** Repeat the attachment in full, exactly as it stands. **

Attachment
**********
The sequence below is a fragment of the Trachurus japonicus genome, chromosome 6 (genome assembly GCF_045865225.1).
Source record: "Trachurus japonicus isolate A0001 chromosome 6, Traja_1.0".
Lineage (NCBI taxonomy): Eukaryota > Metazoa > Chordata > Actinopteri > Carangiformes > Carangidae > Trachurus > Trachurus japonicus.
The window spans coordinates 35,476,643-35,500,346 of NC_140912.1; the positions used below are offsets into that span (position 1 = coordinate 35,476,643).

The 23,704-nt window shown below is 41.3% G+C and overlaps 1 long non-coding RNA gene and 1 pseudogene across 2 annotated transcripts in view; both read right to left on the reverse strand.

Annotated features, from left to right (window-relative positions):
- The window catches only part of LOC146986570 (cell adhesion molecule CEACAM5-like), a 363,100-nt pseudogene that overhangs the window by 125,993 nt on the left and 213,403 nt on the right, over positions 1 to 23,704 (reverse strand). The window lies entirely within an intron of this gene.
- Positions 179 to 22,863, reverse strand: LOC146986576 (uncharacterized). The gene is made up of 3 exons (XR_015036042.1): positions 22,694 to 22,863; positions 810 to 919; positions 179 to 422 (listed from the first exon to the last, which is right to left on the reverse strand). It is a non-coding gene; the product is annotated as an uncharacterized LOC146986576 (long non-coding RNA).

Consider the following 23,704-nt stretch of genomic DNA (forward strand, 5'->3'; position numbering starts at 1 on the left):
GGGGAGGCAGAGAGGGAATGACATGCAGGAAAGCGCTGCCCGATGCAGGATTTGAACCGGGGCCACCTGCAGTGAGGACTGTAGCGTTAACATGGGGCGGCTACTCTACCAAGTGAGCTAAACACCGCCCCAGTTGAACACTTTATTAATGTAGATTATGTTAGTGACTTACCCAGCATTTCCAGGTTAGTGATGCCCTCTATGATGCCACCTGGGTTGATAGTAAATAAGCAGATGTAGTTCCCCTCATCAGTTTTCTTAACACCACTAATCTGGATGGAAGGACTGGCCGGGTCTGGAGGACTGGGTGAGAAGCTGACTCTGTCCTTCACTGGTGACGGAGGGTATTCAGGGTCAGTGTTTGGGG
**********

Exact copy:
The sequence below is a fragment of the Trachurus japonicus genome, chromosome 6 (genome assembly GCF_045865225.1).
Source record: "Trachurus japonicus isolate A0001 chromosome 6, Traja_1.0".
Lineage (NCBI taxonomy): Eukaryota > Metazoa > Chordata > Actinopteri > Carangiformes > Carangidae > Trachurus > Trachurus japonicus.
The window spans coordinates 35,476,643-35,500,346 of NC_140912.1; the positions used below are offsets into that span (position 1 = coordinate 35,476,643).

The 23,704-nt window shown below is 41.3% G+C and overlaps 1 long non-coding RNA gene and 1 pseudogene across 2 annotated transcripts in view; both read right to left on the reverse strand.

Annotated features, from left to right (window-relative positions):
- The window catches only part of LOC146986570 (cell adhesion molecule CEACAM5-like), a 363,100-nt pseudogene that overhangs the window by 125,993 nt on the left and 213,403 nt on the right, over positions 1 to 23,704 (reverse strand). The window lies entirely within an intron of this gene.
- Positions 179 to 22,863, reverse strand: LOC146986576 (uncharacterized). The gene is made up of 3 exons (XR_015036042.1): positions 22,694 to 22,863; positions 810 to 919; positions 179 to 422 (listed from the first exon to the last, which is right to left on the reverse strand). It is a non-coding gene; the product is annotated as an uncharacterized LOC146986576 (long non-coding RNA).

Consider the following 23,704-nt stretch of genomic DNA (forward strand, 5'->3'; position numbering starts at 1 on the left):
GGGGAGGCAGAGAGGGAATGACATGCAGGAAAGCGCTGCCCGATGCAGGATTTGAACCGGGGCCACCTGCAGTGAGGACTGTAGCGTTAACATGGGGCGGCTACTCTACCAAGTGAGCTAAACACCGCCCCAGTTGAACACTTTATTAATGTAGATTATGTTAGTGACTTACCCAGCATTTCCAGGTTAGTGATGCCCTCTATGATGCCACCTGGGTTGATAGTAAATAAGCAGATGTAGTTCCCCTCATCAGTTTTCTTAACACCACTAATCTGGATGGAAGGACTGGCCGGGTCTGGAGGACTGGGTGAGAAGCTGACTCTGTCCTTCACTGGTGACGGAGGGTATTCAGGGTCAGTGTTTGGGG